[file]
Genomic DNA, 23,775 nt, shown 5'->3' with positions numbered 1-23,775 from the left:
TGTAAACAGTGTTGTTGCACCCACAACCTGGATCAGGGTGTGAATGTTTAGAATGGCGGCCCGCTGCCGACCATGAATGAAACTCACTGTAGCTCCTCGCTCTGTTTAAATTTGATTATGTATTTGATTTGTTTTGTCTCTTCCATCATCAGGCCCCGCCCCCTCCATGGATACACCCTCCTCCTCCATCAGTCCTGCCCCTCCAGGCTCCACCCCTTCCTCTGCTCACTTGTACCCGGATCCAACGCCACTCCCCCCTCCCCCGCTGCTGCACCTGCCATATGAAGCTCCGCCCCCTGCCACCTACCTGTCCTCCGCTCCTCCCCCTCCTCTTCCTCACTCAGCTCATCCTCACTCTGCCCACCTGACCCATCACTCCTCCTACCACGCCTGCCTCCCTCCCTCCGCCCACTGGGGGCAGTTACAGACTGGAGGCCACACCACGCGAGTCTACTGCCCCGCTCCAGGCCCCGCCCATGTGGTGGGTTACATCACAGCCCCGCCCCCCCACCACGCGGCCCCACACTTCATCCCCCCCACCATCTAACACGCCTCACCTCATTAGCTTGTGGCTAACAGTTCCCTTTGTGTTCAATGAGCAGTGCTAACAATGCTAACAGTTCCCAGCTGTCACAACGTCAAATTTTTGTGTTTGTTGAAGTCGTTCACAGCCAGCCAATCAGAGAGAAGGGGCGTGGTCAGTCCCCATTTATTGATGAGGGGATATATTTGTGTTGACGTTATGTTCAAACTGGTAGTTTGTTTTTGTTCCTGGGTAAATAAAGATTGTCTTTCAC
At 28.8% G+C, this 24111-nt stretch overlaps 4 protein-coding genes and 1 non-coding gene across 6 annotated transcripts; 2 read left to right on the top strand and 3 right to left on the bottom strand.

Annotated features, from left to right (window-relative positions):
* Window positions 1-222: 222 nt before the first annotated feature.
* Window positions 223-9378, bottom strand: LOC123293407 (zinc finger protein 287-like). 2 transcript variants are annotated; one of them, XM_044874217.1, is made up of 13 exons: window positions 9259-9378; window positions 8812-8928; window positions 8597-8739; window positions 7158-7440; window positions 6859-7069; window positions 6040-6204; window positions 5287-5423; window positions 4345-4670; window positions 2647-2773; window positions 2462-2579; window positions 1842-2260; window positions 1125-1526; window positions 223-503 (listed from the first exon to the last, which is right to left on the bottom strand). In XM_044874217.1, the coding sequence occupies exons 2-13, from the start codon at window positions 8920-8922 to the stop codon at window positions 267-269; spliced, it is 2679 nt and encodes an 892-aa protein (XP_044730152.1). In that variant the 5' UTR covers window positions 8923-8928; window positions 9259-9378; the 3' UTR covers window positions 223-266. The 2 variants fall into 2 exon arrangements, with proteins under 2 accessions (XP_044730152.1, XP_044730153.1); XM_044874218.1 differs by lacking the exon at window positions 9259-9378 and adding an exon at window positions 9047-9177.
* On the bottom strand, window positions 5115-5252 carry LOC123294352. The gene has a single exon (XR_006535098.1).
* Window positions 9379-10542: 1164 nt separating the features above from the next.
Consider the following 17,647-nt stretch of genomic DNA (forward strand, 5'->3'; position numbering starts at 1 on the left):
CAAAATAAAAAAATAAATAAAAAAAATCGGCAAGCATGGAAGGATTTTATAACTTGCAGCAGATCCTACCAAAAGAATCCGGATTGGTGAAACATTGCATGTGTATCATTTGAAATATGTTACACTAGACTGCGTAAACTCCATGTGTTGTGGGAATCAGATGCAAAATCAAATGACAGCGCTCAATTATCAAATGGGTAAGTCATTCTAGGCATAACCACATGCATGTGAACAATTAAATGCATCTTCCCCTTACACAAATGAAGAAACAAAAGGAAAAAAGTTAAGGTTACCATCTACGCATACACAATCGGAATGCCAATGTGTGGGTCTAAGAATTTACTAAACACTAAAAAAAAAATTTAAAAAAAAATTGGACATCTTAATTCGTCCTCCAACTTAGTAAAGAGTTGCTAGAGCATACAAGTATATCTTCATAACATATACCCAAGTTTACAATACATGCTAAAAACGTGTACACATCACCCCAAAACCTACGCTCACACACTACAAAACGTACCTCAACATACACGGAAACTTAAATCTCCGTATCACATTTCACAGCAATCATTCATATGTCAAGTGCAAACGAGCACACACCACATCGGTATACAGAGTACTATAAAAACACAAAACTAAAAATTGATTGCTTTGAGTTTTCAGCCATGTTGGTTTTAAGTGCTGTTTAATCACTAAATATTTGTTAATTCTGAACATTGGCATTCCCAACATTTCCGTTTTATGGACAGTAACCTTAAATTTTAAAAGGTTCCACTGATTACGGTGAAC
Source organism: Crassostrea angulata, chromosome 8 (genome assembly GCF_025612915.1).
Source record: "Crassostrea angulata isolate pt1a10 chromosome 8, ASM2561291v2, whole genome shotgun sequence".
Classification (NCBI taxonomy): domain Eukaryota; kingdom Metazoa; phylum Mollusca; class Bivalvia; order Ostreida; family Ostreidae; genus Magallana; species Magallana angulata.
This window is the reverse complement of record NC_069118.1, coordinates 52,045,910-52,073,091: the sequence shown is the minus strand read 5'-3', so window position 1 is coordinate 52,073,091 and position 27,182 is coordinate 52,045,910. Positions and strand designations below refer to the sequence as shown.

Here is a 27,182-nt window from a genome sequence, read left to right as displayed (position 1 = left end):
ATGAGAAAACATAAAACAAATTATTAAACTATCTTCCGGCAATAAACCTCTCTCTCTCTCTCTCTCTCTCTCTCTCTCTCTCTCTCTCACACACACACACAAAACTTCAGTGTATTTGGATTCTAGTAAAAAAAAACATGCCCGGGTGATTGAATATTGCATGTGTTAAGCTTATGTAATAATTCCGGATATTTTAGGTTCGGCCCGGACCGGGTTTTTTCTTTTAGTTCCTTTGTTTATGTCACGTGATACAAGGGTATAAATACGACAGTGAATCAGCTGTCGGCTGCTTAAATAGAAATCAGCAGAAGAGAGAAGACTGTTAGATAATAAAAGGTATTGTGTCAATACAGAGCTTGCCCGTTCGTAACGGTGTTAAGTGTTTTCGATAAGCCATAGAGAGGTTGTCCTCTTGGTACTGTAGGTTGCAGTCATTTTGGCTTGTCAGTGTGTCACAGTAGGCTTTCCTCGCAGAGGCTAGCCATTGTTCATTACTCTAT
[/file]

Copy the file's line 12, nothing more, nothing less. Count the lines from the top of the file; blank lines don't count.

Source record: "Crassostrea angulata isolate pt1a10 chromosome 8, ASM2561291v2, whole genome shotgun sequence".